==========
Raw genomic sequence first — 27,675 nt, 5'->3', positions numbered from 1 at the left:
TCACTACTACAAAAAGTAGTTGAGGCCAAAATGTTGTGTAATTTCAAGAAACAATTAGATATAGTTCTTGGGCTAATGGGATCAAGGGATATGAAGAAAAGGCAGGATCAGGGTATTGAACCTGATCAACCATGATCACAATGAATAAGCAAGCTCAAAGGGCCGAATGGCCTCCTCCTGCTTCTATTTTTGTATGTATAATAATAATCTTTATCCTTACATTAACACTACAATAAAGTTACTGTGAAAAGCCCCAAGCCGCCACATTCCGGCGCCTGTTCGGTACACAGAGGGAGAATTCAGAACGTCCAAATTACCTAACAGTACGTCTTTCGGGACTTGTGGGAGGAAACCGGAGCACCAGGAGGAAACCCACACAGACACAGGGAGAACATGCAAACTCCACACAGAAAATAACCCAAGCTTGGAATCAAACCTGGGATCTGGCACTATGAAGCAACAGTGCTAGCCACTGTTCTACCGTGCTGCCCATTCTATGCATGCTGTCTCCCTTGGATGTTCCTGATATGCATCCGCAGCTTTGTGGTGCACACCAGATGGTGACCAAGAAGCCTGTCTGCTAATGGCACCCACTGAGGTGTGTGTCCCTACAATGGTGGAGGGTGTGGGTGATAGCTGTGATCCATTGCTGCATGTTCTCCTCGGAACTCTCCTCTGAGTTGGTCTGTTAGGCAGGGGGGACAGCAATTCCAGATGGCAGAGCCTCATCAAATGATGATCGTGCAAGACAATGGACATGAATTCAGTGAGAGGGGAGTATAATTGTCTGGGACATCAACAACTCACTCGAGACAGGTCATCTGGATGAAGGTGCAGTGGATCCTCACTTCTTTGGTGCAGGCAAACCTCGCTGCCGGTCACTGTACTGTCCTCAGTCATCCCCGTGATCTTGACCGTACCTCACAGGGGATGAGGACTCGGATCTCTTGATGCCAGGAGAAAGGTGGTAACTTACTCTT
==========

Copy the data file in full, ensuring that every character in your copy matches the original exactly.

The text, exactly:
Raw genomic sequence first — 27,675 nt, 5'->3', positions numbered from 1 at the left:
TCACTACTACAAAAAGTAGTTGAGGCCAAAATGTTGTGTAATTTCAAGAAACAATTAGATATAGTTCTTGGGCTAATGGGATCAAGGGATATGAAGAAAAGGCAGGATCAGGGTATTGAACCTGATCAACCATGATCACAATGAATAAGCAAGCTCAAAGGGCCGAATGGCCTCCTCCTGCTTCTATTTTTGTATGTATAATAATAATCTTTATCCTTACATTAACACTACAATAAAGTTACTGTGAAAAGCCCCAAGCCGCCACATTCCGGCGCCTGTTCGGTACACAGAGGGAGAATTCAGAACGTCCAAATTACCTAACAGTACGTCTTTCGGGACTTGTGGGAGGAAACCGGAGCACCAGGAGGAAACCCACACAGACACAGGGAGAACATGCAAACTCCACACAGAAAATAACCCAAGCTTGGAATCAAACCTGGGATCTGGCACTATGAAGCAACAGTGCTAGCCACTGTTCTACCGTGCTGCCCATTCTATGCATGCTGTCTCCCTTGGATGTTCCTGATATGCATCCGCAGCTTTGTGGTGCACACCAGATGGTGACCAAGAAGCCTGTCTGCTAATGGCACCCACTGAGGTGTGTGTCCCTACAATGGTGGAGGGTGTGGGTGATAGCTGTGATCCATTGCTGCATGTTCTCCTCGGAACTCTCCTCTGAGTTGGTCTGTTAGGCAGGGGGGACAGCAATTCCAGATGGCAGAGCCTCATCAAATGATGATCGTGCAAGACAATGGACATGAATTCAGTGAGAGGGGAGTATAATTGTCTGGGACATCAACAACTCACTCGAGACAGGTCATCTGGATGAAGGTGCAGTGGATCCTCACTTCTTTGGTGCAGGCAAACCTCGCTGCCGGTCACTGTACTGTCCTCAGTCATCCCCGTGATCTTGACCGTACCTCACAGGGGATGAGGACTCGGATCTCTTGATGCCAGGAGAAAGGTGGTAACTTACTCTT